First documented fisher kits in the Olympics
May 28, 2009
Biologists today confirmed the first sightings of newborn fishers in Washington State since restoration of the state-endangered species began two years ago.
State and federal biologists confirmed today that remote camera images taken in Olympic National Park show newborn fisher kits. These images of a female fisher carrying four kits down a large snag offer the first evidence that fishers reintroduced into the park over the last two years have begun reproducing.
View more photos and video in the WADFW gallery
The adult female in the photograph is one of the first fishers released near Antelope Creek in the Elwha Valley in late January 2008. Conservation Northwest is working with state and federal agencies to restore the once-native animal to its historical habitat. About one hundred fishers translocated from home forests in southern British Columbia will be released into the park over three years.
Pacific fishers, related to the smaller pine martens and larger wolverines, are the second largest terrestrial North American member of the weasel family. Throughout northern North America in the 1800s and 1900s, fishers, with fur as luxurious as mink, were heavily overtrapped. Fishers need big, old snags for dens, found in older forests, and extensive logging of the Northwest's old-growth forest spelled loss of the fishers' favored habitat. By the 1930s, this small forest mammal, about the size of a house cat, had vanished from Washington's forests. Like all predators, fisher play an important role in ecosystem health. The only forest carnivore known to hunt porcupine with regular success, fisher may decrease forest overgrazing by porcupines.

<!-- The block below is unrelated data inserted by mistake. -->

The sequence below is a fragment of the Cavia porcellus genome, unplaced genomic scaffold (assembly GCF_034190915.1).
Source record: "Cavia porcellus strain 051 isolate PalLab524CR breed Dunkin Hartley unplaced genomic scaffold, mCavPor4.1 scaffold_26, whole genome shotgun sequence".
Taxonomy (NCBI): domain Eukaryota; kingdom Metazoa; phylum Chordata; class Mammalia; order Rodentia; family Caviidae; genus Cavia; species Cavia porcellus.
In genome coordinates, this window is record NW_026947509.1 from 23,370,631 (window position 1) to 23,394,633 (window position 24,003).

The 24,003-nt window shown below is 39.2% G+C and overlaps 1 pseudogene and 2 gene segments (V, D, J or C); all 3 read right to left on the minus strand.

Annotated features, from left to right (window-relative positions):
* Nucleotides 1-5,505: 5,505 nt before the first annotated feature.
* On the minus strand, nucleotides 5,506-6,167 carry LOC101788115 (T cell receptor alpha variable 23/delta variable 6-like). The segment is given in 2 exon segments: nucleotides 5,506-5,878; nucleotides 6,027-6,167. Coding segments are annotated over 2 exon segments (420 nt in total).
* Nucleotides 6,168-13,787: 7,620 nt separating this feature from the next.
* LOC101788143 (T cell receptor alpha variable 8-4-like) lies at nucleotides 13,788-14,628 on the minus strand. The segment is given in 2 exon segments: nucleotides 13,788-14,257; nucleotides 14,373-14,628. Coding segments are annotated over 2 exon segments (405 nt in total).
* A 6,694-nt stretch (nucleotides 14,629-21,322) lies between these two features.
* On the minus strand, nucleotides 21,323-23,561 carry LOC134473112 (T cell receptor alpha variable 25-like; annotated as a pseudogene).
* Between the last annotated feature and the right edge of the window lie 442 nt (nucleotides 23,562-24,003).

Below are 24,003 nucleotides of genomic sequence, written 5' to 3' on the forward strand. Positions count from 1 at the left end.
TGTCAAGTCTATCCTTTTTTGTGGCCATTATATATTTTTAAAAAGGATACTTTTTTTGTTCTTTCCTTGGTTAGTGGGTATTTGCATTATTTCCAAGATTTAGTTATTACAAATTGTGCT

Conservation Northwest is thrilled that this effort to revive diversity in the Olympics ecosystem is a success. We look forward to more reintroductions of fishers to these forests later in 2009.